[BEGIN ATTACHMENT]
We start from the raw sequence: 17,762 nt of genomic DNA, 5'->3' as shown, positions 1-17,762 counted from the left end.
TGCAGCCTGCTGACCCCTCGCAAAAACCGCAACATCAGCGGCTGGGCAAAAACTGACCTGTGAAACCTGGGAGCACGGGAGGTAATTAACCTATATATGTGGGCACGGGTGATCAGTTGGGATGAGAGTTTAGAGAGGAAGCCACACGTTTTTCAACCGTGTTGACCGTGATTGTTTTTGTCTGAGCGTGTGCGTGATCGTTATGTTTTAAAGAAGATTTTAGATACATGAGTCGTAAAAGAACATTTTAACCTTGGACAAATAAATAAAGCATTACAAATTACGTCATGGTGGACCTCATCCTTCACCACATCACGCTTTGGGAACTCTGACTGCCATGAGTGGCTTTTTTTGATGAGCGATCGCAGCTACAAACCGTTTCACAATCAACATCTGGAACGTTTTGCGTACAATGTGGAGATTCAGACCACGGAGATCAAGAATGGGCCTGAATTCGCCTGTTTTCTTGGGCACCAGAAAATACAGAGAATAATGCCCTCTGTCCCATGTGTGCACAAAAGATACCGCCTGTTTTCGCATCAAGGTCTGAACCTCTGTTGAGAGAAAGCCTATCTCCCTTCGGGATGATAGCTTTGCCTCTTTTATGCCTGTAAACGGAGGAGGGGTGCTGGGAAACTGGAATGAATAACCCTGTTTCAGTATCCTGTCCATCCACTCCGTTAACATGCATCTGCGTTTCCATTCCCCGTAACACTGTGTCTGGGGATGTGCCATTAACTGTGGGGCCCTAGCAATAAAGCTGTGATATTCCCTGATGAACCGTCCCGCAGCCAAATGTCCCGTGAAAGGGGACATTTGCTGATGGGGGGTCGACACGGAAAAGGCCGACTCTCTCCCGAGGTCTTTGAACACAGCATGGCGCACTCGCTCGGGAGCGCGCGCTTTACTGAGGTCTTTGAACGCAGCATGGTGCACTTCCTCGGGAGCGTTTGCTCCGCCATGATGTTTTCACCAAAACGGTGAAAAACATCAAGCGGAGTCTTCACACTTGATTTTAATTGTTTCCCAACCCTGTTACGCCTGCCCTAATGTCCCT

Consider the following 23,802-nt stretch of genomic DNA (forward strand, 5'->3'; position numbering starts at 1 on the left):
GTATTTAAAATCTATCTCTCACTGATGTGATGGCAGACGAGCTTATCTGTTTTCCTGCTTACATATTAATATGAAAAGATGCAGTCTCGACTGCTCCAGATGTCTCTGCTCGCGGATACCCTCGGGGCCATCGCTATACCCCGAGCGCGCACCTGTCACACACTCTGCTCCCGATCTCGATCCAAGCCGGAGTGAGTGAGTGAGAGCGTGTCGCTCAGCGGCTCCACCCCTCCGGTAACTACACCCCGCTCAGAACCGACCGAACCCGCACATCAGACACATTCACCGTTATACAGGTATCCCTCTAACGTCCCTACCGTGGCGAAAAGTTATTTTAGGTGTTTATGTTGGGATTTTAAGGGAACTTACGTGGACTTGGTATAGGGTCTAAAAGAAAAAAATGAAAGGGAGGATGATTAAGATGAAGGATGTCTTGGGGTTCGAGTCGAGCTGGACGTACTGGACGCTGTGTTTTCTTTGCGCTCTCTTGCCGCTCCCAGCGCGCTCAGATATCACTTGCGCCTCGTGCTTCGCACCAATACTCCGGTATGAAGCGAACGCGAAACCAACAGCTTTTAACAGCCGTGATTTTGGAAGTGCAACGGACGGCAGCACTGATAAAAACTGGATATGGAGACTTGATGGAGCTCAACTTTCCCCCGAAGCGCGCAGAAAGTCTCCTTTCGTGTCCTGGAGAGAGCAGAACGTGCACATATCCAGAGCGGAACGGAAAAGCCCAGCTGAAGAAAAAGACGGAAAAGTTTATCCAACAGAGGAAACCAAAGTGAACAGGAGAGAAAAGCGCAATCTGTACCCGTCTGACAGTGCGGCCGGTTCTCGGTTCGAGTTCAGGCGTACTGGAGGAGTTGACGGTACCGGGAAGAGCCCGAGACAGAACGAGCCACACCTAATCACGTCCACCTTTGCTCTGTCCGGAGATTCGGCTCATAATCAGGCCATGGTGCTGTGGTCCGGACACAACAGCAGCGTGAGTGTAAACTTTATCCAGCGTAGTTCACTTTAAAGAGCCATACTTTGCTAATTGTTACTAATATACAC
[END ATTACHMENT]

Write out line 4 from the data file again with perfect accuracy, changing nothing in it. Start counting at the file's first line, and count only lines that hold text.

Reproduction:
GTATTTAAAATCTATCTCTCACTGATGTGATGGCAGACGAGCTTATCTGTTTTCCTGCTTACATATTAATATGAAAAGATGCAGTCTCGACTGCTCCAGATGTCTCTGCTCGCGGATACCCTCGGGGCCATCGCTATACCCCGAGCGCGCACCTGTCACACACTCTGCTCCCGATCTCGATCCAAGCCGGAGTGAGTGAGTGAGAGCGTGTCGCTCAGCGGCTCCACCCCTCCGGTAACTACACCCCGCTCAGAACCGACCGAACCCGCACATCAGACACATTCACCGTTATACAGGTATCCCTCTAACGTCCCTACCGTGGCGAAAAGTTATTTTAGGTGTTTATGTTGGGATTTTAAGGGAACTTACGTGGACTTGGTATAGGGTCTAAAAGAAAAAAATGAAAGGGAGGATGATTAAGATGAAGGATGTCTTGGGGTTCGAGTCGAGCTGGACGTACTGGACGCTGTGTTTTCTTTGCGCTCTCTTGCCGCTCCCAGCGCGCTCAGATATCACTTGCGCCTCGTGCTTCGCACCAATACTCCGGTATGAAGCGAACGCGAAACCAACAGCTTTTAACAGCCGTGATTTTGGAAGTGCAACGGACGGCAGCACTGATAAAAACTGGATATGGAGACTTGATGGAGCTCAACTTTCCCCCGAAGCGCGCAGAAAGTCTCCTTTCGTGTCCTGGAGAGAGCAGAACGTGCACATATCCAGAGCGGAACGGAAAAGCCCAGCTGAAGAAAAAGACGGAAAAGTTTATCCAACAGAGGAAACCAAAGTGAACAGGAGAGAAAAGCGCAATCTGTACCCGTCTGACAGTGCGGCCGGTTCTCGGTTCGAGTTCAGGCGTACTGGAGGAGTTGACGGTACCGGGAAGAGCCCGAGACAGAACGAGCCACACCTAATCACGTCCACCTTTGCTCTGTCCGGAGATTCGGCTCATAATCAGGCCATGGTGCTGTGGTCCGGACACAACAGCAGCGTGAGTGTAAACTTTATCCAGCGTAGTTCACTTTAAAGAGCCATACTTTGCTAATTGTTACTAATATACAC